Monday, August 1, 2011

Economic Gardening 101

The term economic gardening has gained steam in recent months.  A few months ago when I heard the term for the umpteenth time, I assumed the phrase was simply a PR person's creative way to refer to the age-old approach of helping start-up companies grow in a community. 

That's mostly wrong.

The Edward Lowe Foundation helped me get it straight so I'm sharing what I learned.  Economic gardening is getting real definition from the folks at Lowe.  I think there's a good mix of strategy and common sense in economic gardening.

Here's the premise:

Job growth comes from existing companies that are rooted in a community but selling outside.

I don't want to steal Mark Lange's thunder as they are poised to go national with some of their easy-to-understand stats to better put definition to the value of focusing on economic gardening, but the concept is that real job creation in this country occurs with small businesses that fit Lowes' definition.

The concept is based on classifying existing companies in a local economy as resident or non-resident and as doing business in an internal or external market.

A non-resident, internal market company, for example, would be your local Walmart.  They're headquartered elsewhere and their local location is selling within the local marketplace.

Much economic development and many of our industrial park developers are focused on non-resident, external market companies--companies headquartered somewhere else which chose a local plant and a local commerce park as a place of business.  However, the non-resident part makes them less stable in a tough economy and harder to sustain in a highly-competitive economic environment.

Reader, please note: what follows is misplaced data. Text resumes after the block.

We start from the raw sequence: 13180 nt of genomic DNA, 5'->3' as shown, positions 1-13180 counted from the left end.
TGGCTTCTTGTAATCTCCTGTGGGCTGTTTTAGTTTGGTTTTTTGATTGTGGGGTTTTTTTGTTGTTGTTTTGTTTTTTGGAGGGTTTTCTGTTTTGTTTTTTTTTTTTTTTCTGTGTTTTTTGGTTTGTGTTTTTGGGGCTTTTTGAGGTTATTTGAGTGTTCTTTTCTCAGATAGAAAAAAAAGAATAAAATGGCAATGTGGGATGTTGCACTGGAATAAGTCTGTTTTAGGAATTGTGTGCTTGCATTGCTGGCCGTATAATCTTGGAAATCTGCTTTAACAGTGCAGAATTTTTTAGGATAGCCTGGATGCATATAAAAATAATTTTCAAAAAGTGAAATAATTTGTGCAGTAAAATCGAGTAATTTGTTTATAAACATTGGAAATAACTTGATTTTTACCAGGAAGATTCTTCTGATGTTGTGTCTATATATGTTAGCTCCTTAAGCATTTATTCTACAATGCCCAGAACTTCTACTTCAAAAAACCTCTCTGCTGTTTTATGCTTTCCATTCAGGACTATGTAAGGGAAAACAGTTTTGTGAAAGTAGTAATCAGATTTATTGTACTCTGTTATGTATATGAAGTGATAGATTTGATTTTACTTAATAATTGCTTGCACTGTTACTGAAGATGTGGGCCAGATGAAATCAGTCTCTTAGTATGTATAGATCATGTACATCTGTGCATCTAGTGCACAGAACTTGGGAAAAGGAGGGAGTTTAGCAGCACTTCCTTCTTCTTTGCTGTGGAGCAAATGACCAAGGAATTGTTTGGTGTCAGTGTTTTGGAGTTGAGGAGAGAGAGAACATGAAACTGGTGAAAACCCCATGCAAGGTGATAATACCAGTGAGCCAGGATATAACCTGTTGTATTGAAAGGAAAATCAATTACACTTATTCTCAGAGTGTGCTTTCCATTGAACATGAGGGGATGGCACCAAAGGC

Economic gardening focuses, totally, on the resident, external market companies.  Lowe calls it growth company development.  The focus is also just on existing companies, not start-ups.

Mark Lange's shop has made it their job to share the strategic, extraordinary efforts that communities can undertake to help these types of companies grow.  Access to market research and peer learning are two key components. 

The Lowe-funded National Center for Economic Gardening has a video from one of the originators and still-present collaborators on this concept. is one example of a state-led effort to apply the principals the Lowe Foundation espouses.  In March 2011, Florida was the first state to obtain certification from the Lowe Foundation's Economic Gardening Certification program.

Who's next?

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